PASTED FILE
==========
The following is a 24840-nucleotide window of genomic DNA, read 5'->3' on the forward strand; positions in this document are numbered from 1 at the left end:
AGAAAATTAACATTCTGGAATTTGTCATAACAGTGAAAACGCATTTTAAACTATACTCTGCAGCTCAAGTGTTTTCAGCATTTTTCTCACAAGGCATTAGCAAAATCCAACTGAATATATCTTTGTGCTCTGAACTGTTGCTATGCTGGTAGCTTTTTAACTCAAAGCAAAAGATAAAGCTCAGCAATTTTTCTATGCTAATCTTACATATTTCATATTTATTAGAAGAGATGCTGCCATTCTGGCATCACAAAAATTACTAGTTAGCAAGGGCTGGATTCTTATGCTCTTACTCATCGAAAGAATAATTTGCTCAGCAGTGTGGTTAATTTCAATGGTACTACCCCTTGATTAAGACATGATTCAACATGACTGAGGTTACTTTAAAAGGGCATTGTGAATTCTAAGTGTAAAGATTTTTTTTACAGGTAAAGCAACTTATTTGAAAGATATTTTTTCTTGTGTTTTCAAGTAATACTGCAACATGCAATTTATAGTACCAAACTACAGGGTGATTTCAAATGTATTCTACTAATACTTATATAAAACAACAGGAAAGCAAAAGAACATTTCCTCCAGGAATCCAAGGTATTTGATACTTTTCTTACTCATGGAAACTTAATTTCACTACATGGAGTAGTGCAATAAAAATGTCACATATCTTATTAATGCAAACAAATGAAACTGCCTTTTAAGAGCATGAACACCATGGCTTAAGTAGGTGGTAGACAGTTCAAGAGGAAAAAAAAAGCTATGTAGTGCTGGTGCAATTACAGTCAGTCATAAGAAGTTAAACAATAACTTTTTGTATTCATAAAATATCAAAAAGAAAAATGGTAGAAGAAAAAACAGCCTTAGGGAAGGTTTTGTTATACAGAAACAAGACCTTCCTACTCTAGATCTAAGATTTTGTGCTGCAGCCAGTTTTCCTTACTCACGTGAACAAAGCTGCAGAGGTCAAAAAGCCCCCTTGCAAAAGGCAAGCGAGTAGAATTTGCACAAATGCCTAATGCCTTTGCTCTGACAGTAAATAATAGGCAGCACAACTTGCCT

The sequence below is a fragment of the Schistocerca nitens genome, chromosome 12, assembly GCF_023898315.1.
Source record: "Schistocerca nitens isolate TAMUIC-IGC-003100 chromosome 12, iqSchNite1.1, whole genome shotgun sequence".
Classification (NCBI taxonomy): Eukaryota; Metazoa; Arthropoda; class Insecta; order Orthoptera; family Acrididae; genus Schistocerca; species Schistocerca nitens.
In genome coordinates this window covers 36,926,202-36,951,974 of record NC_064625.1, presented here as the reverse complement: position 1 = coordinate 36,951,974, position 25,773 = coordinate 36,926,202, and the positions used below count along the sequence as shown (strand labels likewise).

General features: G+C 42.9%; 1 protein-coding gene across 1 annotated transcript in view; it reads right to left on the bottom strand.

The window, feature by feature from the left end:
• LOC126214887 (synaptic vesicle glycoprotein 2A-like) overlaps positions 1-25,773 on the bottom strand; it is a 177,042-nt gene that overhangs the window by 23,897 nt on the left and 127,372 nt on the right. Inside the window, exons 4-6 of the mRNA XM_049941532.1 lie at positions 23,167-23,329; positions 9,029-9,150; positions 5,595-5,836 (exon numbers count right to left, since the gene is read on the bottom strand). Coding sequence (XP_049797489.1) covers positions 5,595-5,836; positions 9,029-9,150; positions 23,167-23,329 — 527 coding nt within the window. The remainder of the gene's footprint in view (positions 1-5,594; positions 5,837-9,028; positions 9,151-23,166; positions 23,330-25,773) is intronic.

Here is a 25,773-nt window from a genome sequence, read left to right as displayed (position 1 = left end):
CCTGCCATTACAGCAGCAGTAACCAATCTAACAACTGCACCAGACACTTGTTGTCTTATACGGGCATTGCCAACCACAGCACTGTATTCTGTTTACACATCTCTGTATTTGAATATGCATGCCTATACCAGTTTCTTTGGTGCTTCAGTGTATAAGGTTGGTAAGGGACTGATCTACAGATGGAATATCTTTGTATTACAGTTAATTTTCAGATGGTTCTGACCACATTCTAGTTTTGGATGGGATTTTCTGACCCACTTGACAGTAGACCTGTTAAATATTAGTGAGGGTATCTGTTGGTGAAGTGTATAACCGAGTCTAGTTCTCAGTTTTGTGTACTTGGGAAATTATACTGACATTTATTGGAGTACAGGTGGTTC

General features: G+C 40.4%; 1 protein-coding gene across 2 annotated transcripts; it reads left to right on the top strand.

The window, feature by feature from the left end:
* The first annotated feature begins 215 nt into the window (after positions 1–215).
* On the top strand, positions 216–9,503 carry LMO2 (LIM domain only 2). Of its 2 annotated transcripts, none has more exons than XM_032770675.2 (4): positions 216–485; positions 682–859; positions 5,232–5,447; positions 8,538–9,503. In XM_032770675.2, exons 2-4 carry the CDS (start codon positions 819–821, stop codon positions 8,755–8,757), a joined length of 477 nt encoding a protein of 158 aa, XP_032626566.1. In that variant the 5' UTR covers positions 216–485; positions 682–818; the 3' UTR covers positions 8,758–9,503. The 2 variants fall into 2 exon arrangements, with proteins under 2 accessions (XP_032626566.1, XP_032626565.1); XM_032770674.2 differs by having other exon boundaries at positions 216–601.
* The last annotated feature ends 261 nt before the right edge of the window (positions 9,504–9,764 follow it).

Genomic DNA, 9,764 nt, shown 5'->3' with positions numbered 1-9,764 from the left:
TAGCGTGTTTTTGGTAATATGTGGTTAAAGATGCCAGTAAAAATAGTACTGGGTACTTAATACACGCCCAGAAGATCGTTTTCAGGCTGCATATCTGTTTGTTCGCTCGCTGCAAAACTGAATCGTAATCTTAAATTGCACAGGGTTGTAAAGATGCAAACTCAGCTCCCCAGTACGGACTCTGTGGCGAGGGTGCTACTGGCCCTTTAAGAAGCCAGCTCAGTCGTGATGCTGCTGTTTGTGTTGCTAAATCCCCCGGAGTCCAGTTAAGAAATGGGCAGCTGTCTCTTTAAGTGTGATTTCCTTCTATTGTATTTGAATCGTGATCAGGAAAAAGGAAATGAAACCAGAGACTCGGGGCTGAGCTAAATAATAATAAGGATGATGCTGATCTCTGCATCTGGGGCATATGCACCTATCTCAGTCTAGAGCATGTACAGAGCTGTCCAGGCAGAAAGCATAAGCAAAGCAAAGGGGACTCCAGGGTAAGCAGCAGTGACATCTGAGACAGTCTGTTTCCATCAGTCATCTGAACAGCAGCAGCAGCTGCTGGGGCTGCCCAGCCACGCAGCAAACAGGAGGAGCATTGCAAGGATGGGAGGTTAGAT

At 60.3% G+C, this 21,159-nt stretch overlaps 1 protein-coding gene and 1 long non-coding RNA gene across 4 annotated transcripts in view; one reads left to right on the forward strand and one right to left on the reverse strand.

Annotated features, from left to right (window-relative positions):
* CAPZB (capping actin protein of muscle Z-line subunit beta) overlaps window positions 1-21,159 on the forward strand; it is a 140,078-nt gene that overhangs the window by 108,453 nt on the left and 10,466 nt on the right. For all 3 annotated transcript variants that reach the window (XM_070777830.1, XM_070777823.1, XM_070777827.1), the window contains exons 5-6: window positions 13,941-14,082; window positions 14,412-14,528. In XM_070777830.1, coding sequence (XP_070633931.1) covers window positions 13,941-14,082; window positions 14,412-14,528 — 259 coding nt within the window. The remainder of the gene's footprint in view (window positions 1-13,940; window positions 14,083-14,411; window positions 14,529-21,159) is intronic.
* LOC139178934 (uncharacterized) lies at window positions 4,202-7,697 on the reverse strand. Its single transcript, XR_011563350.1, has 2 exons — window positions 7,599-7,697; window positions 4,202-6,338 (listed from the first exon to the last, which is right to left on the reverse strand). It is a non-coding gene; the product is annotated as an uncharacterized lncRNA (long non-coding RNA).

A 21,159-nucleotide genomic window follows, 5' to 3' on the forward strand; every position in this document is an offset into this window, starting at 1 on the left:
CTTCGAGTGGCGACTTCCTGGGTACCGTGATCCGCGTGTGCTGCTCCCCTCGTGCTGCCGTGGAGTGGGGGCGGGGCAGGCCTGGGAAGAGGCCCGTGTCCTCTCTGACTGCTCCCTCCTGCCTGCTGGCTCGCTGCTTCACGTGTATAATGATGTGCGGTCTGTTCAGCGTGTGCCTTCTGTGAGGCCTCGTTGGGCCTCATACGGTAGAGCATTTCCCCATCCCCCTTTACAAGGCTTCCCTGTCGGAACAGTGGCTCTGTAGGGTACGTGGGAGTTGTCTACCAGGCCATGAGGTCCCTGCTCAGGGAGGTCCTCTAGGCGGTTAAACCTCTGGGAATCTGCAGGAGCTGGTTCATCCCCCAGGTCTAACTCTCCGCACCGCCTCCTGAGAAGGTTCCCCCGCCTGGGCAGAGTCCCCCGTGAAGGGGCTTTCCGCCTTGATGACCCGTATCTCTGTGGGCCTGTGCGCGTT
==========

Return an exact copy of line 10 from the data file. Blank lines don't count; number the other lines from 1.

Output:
Here is a 25,773-nt window from a genome sequence, read left to right as displayed (position 1 = left end):